And that’s about it. Sacrament is a collection of well-conceived and stirringly performed metal songs that rely on their mastery of convention to counterbalance their lack of ambition. Whether the listener chooses to enjoy them for what they are or reject them on the grounds of recidivism is up to him or her, but those who choose the latter would do well to remember how much of metal history can be dismissed on the same terms.
posted on 8/2006 By:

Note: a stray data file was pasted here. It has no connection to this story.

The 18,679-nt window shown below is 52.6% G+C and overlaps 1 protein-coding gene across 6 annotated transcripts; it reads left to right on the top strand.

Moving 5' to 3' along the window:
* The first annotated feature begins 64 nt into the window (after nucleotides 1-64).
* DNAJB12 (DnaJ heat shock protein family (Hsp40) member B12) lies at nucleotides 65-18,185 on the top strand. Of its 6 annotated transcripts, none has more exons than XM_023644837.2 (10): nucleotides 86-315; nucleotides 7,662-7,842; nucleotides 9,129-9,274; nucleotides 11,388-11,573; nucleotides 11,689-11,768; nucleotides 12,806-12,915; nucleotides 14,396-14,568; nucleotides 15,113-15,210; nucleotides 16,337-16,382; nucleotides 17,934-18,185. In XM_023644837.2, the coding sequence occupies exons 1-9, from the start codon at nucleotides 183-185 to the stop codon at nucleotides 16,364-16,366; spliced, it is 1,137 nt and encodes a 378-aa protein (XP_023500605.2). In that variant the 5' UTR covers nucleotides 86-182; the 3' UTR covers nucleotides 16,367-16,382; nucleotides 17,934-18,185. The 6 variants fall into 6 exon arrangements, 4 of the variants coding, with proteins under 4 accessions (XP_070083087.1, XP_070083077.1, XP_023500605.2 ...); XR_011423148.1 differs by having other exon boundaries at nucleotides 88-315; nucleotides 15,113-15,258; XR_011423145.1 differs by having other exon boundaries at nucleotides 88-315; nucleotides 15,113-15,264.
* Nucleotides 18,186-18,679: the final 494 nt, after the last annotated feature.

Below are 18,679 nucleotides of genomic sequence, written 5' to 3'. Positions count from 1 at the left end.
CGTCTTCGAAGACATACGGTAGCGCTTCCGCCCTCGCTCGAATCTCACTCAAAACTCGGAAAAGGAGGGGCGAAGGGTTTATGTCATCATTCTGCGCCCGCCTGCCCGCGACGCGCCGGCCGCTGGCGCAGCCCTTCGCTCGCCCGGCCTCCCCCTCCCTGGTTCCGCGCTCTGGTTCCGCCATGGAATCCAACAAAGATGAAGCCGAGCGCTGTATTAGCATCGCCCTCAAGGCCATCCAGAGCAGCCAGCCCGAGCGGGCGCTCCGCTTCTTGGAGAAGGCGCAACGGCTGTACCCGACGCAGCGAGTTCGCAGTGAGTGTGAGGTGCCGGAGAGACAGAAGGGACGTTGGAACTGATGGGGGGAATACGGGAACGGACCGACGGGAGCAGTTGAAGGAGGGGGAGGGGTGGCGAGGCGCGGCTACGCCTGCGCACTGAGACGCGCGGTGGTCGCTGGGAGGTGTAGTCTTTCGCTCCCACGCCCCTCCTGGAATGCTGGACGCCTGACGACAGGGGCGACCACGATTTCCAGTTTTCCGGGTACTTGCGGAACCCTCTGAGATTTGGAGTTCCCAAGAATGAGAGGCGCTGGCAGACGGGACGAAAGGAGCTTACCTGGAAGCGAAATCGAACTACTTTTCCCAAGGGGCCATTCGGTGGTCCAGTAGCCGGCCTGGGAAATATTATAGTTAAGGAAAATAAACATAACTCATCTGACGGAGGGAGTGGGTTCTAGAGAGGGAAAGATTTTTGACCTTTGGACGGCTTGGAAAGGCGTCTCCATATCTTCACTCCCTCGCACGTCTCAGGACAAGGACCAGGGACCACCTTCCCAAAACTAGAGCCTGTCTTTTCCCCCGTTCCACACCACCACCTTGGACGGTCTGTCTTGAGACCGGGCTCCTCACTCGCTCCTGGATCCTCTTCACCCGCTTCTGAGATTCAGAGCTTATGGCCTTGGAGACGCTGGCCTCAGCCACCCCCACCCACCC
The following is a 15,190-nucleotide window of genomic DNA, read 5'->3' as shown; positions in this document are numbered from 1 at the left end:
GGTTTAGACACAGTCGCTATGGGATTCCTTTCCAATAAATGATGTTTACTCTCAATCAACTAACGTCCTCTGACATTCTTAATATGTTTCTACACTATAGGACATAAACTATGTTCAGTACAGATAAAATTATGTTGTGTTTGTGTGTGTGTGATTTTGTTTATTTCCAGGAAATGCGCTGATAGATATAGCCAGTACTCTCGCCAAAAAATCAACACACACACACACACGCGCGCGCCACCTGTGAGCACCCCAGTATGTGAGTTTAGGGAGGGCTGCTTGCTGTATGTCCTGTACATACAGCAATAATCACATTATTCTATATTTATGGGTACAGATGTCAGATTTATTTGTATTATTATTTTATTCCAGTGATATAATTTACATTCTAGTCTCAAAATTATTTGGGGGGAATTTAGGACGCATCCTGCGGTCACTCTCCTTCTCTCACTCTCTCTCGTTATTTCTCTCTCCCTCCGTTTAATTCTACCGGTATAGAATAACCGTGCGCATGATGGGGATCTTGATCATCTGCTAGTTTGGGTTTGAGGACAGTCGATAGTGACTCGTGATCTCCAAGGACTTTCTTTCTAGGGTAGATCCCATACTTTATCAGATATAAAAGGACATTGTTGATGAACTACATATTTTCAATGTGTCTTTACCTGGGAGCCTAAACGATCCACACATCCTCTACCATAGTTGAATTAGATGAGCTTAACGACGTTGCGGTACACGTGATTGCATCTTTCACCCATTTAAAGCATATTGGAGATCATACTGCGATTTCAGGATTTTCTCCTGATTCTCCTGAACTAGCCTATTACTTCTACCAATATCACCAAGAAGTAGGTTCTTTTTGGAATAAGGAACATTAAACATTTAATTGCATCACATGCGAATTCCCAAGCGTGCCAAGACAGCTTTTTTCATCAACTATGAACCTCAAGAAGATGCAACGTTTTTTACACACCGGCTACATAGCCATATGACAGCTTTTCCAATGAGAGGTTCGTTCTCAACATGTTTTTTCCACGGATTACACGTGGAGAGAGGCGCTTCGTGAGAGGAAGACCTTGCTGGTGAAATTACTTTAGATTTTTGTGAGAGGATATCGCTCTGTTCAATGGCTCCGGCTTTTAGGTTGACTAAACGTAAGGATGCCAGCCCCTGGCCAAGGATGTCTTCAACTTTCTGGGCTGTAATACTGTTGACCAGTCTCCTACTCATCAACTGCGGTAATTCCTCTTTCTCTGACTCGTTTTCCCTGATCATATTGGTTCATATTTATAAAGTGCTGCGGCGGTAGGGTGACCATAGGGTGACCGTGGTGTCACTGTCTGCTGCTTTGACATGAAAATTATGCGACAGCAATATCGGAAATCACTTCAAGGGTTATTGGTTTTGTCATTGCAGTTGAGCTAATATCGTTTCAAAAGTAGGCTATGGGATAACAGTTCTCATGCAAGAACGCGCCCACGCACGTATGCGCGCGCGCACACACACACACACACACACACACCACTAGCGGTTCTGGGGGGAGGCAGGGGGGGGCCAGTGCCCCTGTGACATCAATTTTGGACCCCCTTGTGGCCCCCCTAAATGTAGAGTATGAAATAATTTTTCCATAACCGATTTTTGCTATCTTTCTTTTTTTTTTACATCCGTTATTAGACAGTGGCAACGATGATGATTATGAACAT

Lamb of God is a band that I’ve kept a close eye on ever since their New American Gospel album was released in 2000, and those of you familiar with that record saw them bring forth an almost heavier than Pantera thrash sound only without the amazing guitar solos yet with more balls and brawn. Effortless yet profound riffs with killer breakdowns topped off with a talented front man possessing a very diverse voice as far as heavy, growling vocalists go. 2003’s As the Palaces Burn saw them move in a more melodic direction which was probably a result of all the extensive touring they were doing with bands such as The Haunted, Shadows Fall, God Forbid and the like. One year later saw them meld the best aspects from both of those releases to produce what was probably their most varied and complete album in their major label debut, Ashes of the Wake. You have to give the band credit in that they’ve continuously tried to evolve their sound yet at the same time they’ve stayed true to their roots and have continued to play heavy and uncompromising American thrash metal. So what can you expect from 2006’s Sacrament? Well, in essence it’s kind of like a sequel to its predecessor in that it follows the same recipe of aggression with remarkable sound, top notch musicianship and some of the best songwriting ever heard from the group. It pleases me to no end to report that this band has come back with a sophomore major label release that is stronger than ever and sees the band ready to topple anything and anyone in its path.